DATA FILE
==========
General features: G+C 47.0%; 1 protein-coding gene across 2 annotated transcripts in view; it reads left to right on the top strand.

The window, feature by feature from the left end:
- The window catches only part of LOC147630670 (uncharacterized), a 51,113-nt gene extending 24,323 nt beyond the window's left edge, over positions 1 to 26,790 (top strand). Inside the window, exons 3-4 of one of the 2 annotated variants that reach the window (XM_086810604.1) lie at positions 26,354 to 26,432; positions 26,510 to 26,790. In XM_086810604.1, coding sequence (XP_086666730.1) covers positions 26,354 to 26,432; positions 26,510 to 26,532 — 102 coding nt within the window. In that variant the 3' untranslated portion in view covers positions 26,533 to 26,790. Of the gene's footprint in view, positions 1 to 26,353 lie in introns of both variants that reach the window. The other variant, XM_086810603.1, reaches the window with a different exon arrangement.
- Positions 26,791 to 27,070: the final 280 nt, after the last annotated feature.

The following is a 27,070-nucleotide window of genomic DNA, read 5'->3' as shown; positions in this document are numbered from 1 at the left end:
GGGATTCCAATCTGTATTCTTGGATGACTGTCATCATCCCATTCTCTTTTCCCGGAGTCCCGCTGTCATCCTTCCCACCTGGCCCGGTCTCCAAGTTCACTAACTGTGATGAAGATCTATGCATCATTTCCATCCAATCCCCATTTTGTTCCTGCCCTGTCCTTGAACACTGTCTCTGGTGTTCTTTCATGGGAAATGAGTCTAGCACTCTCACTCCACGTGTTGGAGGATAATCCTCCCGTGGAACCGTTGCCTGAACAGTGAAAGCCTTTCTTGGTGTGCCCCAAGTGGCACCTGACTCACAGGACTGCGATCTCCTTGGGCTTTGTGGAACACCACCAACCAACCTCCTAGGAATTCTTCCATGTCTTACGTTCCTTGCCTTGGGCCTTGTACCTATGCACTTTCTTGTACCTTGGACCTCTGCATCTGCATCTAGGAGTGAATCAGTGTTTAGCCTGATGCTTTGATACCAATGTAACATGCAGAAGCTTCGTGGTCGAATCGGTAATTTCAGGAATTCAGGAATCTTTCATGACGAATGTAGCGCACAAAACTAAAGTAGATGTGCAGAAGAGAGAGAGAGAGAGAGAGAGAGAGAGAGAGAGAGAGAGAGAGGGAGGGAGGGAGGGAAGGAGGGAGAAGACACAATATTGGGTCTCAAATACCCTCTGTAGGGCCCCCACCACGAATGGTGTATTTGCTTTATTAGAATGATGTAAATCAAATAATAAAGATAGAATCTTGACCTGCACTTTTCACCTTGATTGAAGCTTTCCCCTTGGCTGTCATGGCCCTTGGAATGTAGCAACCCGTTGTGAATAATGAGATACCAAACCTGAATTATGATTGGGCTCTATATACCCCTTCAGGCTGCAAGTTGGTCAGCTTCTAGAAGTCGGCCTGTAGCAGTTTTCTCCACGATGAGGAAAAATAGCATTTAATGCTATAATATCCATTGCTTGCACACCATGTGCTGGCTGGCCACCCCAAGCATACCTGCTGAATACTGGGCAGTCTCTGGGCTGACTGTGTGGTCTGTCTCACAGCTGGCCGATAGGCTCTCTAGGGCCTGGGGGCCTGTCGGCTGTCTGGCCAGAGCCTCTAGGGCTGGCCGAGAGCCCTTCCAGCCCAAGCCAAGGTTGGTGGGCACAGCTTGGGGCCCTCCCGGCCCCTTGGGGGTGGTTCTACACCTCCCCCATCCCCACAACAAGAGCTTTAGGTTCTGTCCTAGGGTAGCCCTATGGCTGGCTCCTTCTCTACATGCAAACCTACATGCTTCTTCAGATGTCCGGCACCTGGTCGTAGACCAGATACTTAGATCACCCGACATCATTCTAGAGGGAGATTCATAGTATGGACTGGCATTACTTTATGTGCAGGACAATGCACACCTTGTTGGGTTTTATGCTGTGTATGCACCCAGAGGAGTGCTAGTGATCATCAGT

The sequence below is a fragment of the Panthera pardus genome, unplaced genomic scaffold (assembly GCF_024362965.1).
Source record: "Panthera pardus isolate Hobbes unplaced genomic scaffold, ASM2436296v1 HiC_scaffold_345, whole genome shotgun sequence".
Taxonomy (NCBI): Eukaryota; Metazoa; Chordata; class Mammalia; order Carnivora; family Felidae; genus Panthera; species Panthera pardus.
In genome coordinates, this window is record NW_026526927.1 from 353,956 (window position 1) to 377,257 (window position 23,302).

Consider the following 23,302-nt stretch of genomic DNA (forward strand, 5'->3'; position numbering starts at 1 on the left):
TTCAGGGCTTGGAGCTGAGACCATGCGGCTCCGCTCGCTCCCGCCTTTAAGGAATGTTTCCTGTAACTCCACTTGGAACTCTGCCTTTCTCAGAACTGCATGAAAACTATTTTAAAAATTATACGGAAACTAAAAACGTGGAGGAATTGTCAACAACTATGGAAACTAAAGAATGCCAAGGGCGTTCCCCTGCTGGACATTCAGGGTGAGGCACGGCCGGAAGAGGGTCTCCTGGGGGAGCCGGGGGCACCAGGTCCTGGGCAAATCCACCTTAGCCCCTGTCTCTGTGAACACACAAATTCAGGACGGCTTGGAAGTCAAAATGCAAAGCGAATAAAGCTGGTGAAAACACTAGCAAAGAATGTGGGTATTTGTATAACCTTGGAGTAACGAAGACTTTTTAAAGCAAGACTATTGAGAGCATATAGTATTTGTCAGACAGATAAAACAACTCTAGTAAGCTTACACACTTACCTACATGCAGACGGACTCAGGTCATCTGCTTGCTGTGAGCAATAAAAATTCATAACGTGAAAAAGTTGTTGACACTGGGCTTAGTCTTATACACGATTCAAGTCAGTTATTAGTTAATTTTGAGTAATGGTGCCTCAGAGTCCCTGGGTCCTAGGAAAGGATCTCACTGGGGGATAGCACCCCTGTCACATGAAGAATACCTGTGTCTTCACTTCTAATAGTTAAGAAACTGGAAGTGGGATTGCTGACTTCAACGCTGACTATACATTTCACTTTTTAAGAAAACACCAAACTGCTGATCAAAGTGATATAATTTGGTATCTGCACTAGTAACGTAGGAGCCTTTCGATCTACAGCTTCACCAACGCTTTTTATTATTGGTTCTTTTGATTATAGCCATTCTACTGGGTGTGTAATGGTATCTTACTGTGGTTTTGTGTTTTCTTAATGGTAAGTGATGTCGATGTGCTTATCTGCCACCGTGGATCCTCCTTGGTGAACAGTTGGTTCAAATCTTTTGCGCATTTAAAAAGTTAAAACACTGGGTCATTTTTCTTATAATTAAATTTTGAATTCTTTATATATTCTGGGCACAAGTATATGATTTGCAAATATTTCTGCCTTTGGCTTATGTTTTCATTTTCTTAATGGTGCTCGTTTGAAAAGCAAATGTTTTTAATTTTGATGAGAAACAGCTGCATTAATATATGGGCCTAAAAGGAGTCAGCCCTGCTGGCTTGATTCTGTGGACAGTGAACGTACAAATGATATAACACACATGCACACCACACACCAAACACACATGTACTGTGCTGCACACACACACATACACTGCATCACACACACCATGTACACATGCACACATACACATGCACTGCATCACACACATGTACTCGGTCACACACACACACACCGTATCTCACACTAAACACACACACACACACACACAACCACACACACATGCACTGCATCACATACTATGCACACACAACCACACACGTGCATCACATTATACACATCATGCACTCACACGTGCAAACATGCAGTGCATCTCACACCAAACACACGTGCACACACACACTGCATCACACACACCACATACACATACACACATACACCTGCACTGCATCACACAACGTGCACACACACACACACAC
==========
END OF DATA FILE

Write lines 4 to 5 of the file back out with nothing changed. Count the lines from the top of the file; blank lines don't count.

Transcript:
- Positions 26,791 to 27,070: the final 280 nt, after the last annotated feature.

The following is a 27,070-nucleotide window of genomic DNA, read 5'->3' as shown; positions in this document are numbered from 1 at the left end: